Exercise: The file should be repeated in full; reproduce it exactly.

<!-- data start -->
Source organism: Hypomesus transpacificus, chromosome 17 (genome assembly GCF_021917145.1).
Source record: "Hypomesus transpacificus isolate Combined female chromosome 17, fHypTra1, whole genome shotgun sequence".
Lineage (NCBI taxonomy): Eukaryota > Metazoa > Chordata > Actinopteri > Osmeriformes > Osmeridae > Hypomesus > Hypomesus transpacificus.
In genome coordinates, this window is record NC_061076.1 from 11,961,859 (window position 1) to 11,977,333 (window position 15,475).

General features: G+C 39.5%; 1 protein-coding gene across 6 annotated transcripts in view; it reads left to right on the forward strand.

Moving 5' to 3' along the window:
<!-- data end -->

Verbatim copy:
Source organism: Hypomesus transpacificus, chromosome 17 (genome assembly GCF_021917145.1).
Source record: "Hypomesus transpacificus isolate Combined female chromosome 17, fHypTra1, whole genome shotgun sequence".
Lineage (NCBI taxonomy): Eukaryota > Metazoa > Chordata > Actinopteri > Osmeriformes > Osmeridae > Hypomesus > Hypomesus transpacificus.
In genome coordinates, this window is record NC_061076.1 from 11,961,859 (window position 1) to 11,977,333 (window position 15,475).

General features: G+C 39.5%; 1 protein-coding gene across 6 annotated transcripts in view; it reads left to right on the forward strand.

Moving 5' to 3' along the window: